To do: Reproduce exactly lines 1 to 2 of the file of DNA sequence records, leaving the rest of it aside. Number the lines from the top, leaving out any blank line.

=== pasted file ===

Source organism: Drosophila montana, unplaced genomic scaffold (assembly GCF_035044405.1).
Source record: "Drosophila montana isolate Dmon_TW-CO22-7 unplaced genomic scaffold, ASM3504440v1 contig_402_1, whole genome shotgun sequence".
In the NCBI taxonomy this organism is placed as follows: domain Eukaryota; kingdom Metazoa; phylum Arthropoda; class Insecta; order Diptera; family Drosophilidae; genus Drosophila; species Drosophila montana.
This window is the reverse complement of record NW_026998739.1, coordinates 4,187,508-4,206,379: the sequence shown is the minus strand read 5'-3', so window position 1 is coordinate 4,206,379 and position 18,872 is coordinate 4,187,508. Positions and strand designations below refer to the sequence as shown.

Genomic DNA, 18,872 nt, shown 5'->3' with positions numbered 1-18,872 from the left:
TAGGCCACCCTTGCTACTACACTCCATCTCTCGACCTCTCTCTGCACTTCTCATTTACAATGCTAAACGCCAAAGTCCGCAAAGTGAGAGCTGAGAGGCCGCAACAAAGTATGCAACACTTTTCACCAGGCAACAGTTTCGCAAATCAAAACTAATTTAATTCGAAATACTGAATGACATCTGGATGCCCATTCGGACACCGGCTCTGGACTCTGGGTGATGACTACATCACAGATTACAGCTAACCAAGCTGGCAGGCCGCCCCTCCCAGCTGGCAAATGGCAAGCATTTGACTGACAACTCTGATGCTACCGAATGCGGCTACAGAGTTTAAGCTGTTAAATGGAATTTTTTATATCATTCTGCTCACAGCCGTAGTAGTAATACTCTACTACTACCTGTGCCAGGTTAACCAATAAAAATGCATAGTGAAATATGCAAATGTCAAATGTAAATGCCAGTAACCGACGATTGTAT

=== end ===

Source organism: Drosophila montana, unplaced genomic scaffold (assembly GCF_035044405.1).
Source record: "Drosophila montana isolate Dmon_TW-CO22-7 unplaced genomic scaffold, ASM3504440v1 contig_402_1, whole genome shotgun sequence".